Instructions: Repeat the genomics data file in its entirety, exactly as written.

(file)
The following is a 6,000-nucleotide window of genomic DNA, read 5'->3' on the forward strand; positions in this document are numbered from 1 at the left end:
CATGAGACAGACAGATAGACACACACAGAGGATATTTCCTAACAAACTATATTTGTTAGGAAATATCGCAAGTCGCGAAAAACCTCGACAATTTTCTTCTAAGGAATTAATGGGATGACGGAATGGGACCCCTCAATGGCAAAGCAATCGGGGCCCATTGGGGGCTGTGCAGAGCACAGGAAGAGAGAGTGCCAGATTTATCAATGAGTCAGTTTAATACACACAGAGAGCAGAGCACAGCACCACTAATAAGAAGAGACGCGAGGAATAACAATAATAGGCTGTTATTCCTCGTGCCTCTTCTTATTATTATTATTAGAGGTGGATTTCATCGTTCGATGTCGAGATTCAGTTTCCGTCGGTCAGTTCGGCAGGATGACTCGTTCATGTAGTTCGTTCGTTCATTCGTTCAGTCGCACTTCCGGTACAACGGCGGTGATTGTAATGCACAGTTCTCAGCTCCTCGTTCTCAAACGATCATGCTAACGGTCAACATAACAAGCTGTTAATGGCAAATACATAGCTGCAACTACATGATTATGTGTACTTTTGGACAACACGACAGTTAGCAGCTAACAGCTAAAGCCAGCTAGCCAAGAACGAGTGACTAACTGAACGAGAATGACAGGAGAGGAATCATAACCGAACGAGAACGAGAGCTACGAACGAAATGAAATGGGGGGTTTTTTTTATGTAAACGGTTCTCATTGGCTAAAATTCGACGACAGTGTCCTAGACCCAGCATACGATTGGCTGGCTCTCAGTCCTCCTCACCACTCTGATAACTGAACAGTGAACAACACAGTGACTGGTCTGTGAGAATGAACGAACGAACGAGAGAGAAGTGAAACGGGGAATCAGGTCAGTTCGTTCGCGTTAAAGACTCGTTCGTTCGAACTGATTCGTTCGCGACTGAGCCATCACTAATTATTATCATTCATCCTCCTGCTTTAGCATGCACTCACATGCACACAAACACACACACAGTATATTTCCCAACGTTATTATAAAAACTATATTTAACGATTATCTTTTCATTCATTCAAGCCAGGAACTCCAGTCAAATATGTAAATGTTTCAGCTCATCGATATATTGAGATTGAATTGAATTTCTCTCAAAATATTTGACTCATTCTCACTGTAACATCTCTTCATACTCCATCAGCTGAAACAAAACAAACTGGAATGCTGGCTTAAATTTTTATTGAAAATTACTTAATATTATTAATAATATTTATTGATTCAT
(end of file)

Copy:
The following is a 6,000-nucleotide window of genomic DNA, read 5'->3' on the forward strand; positions in this document are numbered from 1 at the left end:
CATGAGACAGACAGATAGACACACACAGAGGATATTTCCTAACAAACTATATTTGTTAGGAAATATCGCAAGTCGCGAAAAACCTCGACAATTTTCTTCTAAGGAATTAATGGGATGACGGAATGGGACCCCTCAATGGCAAAGCAATCGGGGCCCATTGGGGGCTGTGCAGAGCACAGGAAGAGAGAGTGCCAGATTTATCAATGAGTCAGTTTAATACACACAGAGAGCAGAGCACAGCACCACTAATAAGAAGAGACGCGAGGAATAACAATAATAGGCTGTTATTCCTCGTGCCTCTTCTTATTATTATTATTAGAGGTGGATTTCATCGTTCGATGTCGAGATTCAGTTTCCGTCGGTCAGTTCGGCAGGATGACTCGTTCATGTAGTTCGTTCGTTCATTCGTTCAGTCGCACTTCCGGTACAACGGCGGTGATTGTAATGCACAGTTCTCAGCTCCTCGTTCTCAAACGATCATGCTAACGGTCAACATAACAAGCTGTTAATGGCAAATACATAGCTGCAACTACATGATTATGTGTACTTTTGGACAACACGACAGTTAGCAGCTAACAGCTAAAGCCAGCTAGCCAAGAACGAGTGACTAACTGAACGAGAATGACAGGAGAGGAATCATAACCGAACGAGAACGAGAGCTACGAACGAAATGAAATGGGGGGTTTTTTTTATGTAAACGGTTCTCATTGGCTAAAATTCGACGACAGTGTCCTAGACCCAGCATACGATTGGCTGGCTCTCAGTCCTCCTCACCACTCTGATAACTGAACAGTGAACAACACAGTGACTGGTCTGTGAGAATGAACGAACGAACGAGAGAGAAGTGAAACGGGGAATCAGGTCAGTTCGTTCGCGTTAAAGACTCGTTCGTTCGAACTGATTCGTTCGCGACTGAGCCATCACTAATTATTATCATTCATCCTCCTGCTTTAGCATGCACTCACATGCACACAAACACACACACAGTATATTTCCCAACGTTATTATAAAAACTATATTTAACGATTATCTTTTCATTCATTCAAGCCAGGAACTCCAGTCAAATATGTAAATGTTTCAGCTCATCGATATATTGAGATTGAATTGAATTTCTCTCAAAATATTTGACTCATTCTCACTGTAACATCTCTTCATACTCCATCAGCTGAAACAAAACAAACTGGAATGCTGGCTTAAATTTTTATTGAAAATTACTTAATATTATTAATAATATTTATTGATTCAT